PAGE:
Could you have a more successful business by NOT competing?
Last week I offered some life advice: don’t compare, don’t compete. The key points were these: that you will have a richer life if you focus on yourself, not others; that you will actually thrive more by comparing yourself against your earlier selves rather than outsiders; and you will be released from the daily angst and tension of winning and losing against others.
Can this advice translate to the world of business, though? Isn’t competition the lifeblood of the marketplace? If we are all out to capture the same customer and the same wallet, must we not be in the game to outdo one another? Isn’t it really winner-takes-all out there?
Let me put this controversial view to you today. No, the best businesses do not actually succeed by competing. They don’t mimic, they don’t benchmark, they don’t use market share as a leading indicator.
Let’s first look at what might be wrong with a competition mindset. When we benchmark against the rest and try to be little better in quality, a tad faster in service, or marginally cheaper, what are we doing? We are on a reactionary path. We don’t set our own course; we just keep an eye on competitors, and keep responding to what they’re doing. You might gain some short-term wins this way, but in the long run you will find a serious problem: you won’t have any distinctive identity in the market.
What’s the alternative? Simply, to aim to be better this year than you were last year. What does this inward focus achieve? Two biggies. One, it trains your attention on winning against yourself, not against outsiders—and that leads to more sustainable advancement. Two, it paves the way for true innovation to occur. Instead of playing the mediocre game of incremental adjustments against competitors, you are free to look for bolder strides—new market spaces, or game-changing offerings.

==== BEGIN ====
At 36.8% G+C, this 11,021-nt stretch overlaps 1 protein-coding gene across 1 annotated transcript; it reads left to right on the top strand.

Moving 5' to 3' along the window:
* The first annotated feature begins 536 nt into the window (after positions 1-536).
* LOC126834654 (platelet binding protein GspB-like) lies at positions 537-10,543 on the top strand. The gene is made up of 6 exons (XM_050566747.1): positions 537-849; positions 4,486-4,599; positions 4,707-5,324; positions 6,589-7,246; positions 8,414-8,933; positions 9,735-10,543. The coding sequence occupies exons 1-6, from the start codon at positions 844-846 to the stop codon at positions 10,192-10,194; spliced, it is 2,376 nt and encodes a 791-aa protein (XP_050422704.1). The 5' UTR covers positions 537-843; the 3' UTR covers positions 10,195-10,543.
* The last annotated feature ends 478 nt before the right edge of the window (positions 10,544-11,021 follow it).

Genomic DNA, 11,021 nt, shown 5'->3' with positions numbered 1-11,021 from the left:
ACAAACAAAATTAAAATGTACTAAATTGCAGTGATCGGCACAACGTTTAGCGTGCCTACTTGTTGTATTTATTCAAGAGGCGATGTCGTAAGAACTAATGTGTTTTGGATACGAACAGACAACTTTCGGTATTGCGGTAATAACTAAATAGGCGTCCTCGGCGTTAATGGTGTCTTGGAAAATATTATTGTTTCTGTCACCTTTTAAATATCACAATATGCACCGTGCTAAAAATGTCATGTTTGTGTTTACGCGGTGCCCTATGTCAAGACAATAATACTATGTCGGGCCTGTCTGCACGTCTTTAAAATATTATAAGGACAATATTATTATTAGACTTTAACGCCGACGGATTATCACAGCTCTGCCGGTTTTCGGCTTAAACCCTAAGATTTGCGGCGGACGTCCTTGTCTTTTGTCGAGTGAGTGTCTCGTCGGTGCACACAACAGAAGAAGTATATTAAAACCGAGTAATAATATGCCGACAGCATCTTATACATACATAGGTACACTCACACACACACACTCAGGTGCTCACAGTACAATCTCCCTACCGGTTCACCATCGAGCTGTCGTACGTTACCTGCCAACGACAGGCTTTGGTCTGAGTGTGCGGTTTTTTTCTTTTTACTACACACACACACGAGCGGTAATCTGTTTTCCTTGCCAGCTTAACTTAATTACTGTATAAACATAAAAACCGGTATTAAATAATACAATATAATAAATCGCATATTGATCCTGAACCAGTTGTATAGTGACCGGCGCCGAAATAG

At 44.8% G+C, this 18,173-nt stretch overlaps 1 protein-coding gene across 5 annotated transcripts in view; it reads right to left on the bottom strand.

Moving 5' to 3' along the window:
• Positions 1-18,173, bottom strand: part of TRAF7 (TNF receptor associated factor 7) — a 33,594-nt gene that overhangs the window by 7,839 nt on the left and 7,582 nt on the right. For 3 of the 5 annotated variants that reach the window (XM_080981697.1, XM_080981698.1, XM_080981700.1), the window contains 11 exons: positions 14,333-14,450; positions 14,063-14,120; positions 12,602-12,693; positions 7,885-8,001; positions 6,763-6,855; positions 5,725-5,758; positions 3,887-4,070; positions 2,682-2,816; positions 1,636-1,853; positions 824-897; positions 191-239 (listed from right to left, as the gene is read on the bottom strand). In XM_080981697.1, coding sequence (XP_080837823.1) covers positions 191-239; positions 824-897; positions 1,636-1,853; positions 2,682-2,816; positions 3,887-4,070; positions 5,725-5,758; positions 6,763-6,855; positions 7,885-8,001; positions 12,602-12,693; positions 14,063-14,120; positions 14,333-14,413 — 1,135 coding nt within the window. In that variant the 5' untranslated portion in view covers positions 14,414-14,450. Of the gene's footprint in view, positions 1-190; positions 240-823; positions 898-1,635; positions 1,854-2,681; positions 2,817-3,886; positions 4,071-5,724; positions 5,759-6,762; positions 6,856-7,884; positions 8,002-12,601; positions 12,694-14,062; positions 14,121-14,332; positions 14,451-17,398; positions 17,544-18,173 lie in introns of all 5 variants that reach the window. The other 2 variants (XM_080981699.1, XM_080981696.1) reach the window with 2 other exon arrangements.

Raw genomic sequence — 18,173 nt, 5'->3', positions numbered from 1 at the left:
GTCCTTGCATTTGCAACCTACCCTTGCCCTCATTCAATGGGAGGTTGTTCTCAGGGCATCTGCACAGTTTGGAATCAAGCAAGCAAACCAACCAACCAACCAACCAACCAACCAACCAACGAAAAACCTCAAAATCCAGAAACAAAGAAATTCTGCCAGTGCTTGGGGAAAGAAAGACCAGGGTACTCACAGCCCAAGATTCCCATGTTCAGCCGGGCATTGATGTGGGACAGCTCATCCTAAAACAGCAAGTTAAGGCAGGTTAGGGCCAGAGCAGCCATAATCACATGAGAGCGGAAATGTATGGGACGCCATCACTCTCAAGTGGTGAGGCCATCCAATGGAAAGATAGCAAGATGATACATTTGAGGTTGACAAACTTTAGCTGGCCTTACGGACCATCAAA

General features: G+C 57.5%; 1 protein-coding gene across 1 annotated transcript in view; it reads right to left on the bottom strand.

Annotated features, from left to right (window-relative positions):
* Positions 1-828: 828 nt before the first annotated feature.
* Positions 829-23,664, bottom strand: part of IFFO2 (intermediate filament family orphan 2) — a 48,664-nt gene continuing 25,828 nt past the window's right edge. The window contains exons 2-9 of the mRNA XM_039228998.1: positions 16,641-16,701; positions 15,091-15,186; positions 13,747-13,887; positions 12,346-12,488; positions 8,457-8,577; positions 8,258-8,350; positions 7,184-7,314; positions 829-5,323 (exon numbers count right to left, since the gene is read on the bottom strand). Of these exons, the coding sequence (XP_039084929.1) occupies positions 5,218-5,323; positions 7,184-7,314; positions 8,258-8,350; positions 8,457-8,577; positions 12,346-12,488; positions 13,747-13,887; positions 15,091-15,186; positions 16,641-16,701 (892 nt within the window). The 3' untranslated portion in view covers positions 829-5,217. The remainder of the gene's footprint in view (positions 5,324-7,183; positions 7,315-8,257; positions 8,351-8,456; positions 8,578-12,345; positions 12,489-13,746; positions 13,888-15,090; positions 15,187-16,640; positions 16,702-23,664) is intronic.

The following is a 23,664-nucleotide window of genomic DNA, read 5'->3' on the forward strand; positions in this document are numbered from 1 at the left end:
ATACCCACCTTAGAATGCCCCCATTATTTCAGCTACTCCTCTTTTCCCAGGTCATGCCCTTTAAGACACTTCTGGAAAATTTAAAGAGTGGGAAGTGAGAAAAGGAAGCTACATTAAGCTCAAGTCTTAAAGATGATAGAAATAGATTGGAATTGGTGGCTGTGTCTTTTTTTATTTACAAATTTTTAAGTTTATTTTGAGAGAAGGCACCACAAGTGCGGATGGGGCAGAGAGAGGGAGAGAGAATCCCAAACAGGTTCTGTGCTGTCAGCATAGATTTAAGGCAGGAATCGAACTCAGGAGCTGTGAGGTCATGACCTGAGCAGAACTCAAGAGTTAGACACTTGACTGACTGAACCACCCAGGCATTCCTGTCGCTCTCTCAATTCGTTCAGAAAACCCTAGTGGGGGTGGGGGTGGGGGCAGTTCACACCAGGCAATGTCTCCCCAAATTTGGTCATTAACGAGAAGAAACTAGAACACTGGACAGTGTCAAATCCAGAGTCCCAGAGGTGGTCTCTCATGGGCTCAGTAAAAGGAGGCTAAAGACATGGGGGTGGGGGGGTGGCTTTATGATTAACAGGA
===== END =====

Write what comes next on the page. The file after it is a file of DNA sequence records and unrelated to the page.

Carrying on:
The true win is that when you look away from competitors, you can train your gaze on customers. Instead of spending all your time and energy trying to analyze, imitate, or outdo competitors, you could be focused on your customers: understanding them better; building deeper relationships with them; innovating to meet their needs; improving your internal processes to serve them better. Weirdly, you might create better value for your customers by not trying to compete for them!
Some of the world’s most renowned competitors do it this way. They don’t try to be better than the pack; they try to be different from it. The likes of Apple, Tesla, Patagonia, and Amazon did not study their competitors and try to make their offerings a little more compelling; they set out to mesmerise their customers with all-new ways of mattering in their lives. Closer to home, Safaricom, in introducing M-PESA, was not trying to be like banks, and it wasn’t even trying to be like any known telco in the world. It was forging ahead alone, without comparators, to create a whole new type of offering.
Our real work in business is not to gain a few share points against competitors; it is to solve problems and create ease in the lives of our customers. When we do that well, we assume the position against our competitors that we deserve.
In my recent book Up & Ahead, I ask: what’s your time horizon? If it’s just a few years, then you are going to find yourself trapped in a very short-term game of competitive strategy—gaining and conceding, advancing and retreating, moving up and down the market-share tables. On the other hand, you could be playing what Simon Sinek calls an infinite game—that of staying useful and relevant to your customers in perpetuity.
A finite game is obsessed with taking share off competitors, of hitting stretch targets for a few quarters, of clocking big personal bonuses. The infinite game requires you to aim to be around for generations by staying useful and valuable to customers, as times change and needs evolve.
Which game is your business in? What is your regular talk and focus, in board meetings and c-suites? Is it about using fear and greed to drive a frenzy to suck more value out of customers, by up-selling, cross-selling, out-selling? Or is it a calmer, more studied approach that says let’s deserve to stay in the market, through the strength of our offerings?
How would you focus on getting your own business better by reflection rather than comparison? Your conversations and measures would be about things like the following: improving the customer experience; boosting product quality; enriching internal talent density and work environment; helping employees to enjoy their work; tracking the lives of customers to see where their pain-points lie and where their hopes dance.
In business, unlike in most sports, we are not usually in a time-bound win-lose game against opponents. There can be many winners. We can all advance by building our own strategic identity, and doing what we do in distinctive, special ways. But you need patience for that, and wisdom. Until those traits appear in your leadership, you are probably condemned to playing the short and ugly game.
(Sunday Nation, 8 October 2023)